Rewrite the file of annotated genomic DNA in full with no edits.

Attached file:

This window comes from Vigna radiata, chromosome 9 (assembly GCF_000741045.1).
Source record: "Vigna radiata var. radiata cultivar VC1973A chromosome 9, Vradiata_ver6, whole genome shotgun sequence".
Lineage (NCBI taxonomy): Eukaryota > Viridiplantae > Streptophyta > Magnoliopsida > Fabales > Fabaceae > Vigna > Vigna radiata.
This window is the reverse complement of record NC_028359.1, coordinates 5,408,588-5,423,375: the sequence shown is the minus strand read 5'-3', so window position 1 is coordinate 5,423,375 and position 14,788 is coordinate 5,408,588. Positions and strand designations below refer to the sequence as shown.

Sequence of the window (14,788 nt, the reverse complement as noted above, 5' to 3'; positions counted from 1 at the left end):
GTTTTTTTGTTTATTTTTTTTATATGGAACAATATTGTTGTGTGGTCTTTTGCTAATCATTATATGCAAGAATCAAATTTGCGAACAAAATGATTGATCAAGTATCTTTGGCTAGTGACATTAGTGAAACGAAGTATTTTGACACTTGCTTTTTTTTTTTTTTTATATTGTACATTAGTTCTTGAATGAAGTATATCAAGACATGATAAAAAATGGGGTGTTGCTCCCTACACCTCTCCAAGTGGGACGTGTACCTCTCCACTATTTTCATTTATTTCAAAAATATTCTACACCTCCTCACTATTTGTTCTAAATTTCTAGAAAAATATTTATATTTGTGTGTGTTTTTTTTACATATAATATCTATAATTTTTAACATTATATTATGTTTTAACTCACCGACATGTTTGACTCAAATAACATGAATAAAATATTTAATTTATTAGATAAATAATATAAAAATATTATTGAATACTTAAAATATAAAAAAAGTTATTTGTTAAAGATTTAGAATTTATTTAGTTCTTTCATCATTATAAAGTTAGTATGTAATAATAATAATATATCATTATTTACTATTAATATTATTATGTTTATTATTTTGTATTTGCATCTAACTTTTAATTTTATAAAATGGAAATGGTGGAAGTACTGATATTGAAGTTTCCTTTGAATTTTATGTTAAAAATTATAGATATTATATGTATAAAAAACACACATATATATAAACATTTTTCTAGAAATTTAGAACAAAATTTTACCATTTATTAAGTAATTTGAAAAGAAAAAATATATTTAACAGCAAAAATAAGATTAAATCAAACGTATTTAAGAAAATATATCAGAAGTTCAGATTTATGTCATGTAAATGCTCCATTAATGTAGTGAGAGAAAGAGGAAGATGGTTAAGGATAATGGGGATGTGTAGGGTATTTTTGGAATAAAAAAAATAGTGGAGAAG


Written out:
This window comes from Vigna radiata, chromosome 9 (assembly GCF_000741045.1).
Source record: "Vigna radiata var. radiata cultivar VC1973A chromosome 9, Vradiata_ver6, whole genome shotgun sequence".
Lineage (NCBI taxonomy): Eukaryota > Viridiplantae > Streptophyta > Magnoliopsida > Fabales > Fabaceae > Vigna > Vigna radiata.
This window is the reverse complement of record NC_028359.1, coordinates 5,408,588-5,423,375: the sequence shown is the minus strand read 5'-3', so window position 1 is coordinate 5,423,375 and position 14,788 is coordinate 5,408,588. Positions and strand designations below refer to the sequence as shown.

Sequence of the window (14,788 nt, the reverse complement as noted above, 5' to 3'; positions counted from 1 at the left end):
GTTTTTTTGTTTATTTTTTTTATATGGAACAATATTGTTGTGTGGTCTTTTGCTAATCATTATATGCAAGAATCAAATTTGCGAACAAAATGATTGATCAAGTATCTTTGGCTAGTGACATTAGTGAAACGAAGTATTTTGACACTTGCTTTTTTTTTTTTTTTATATTGTACATTAGTTCTTGAATGAAGTATATCAAGACATGATAAAAAATGGGGTGTTGCTCCCTACACCTCTCCAAGTGGGACGTGTACCTCTCCACTATTTTCATTTATTTCAAAAATATTCTACACCTCCTCACTATTTGTTCTAAATTTCTAGAAAAATATTTATATTTGTGTGTGTTTTTTTTACATATAATATCTATAATTTTTAACATTATATTATGTTTTAACTCACCGACATGTTTGACTCAAATAACATGAATAAAATATTTAATTTATTAGATAAATAATATAAAAATATTATTGAATACTTAAAATATAAAAAAAGTTATTTGTTAAAGATTTAGAATTTATTTAGTTCTTTCATCATTATAAAGTTAGTATGTAATAATAATAATATATCATTATTTACTATTAATATTATTATGTTTATTATTTTGTATTTGCATCTAACTTTTAATTTTATAAAATGGAAATGGTGGAAGTACTGATATTGAAGTTTCCTTTGAATTTTATGTTAAAAATTATAGATATTATATGTATAAAAAACACACATATATATAAACATTTTTCTAGAAATTTAGAACAAAATTTTACCATTTATTAAGTAATTTGAAAAGAAAAAATATATTTAACAGCAAAAATAAGATTAAATCAAACGTATTTAAGAAAATATATCAGAAGTTCAGATTTATGTCATGTAAATGCTCCATTAATGTAGTGAGAGAAAGAGGAAGATGGTTAAGGATAATGGGGATGTGTAGGGTATTTTTGGAATAAAAAAAATAGTGGAGAAG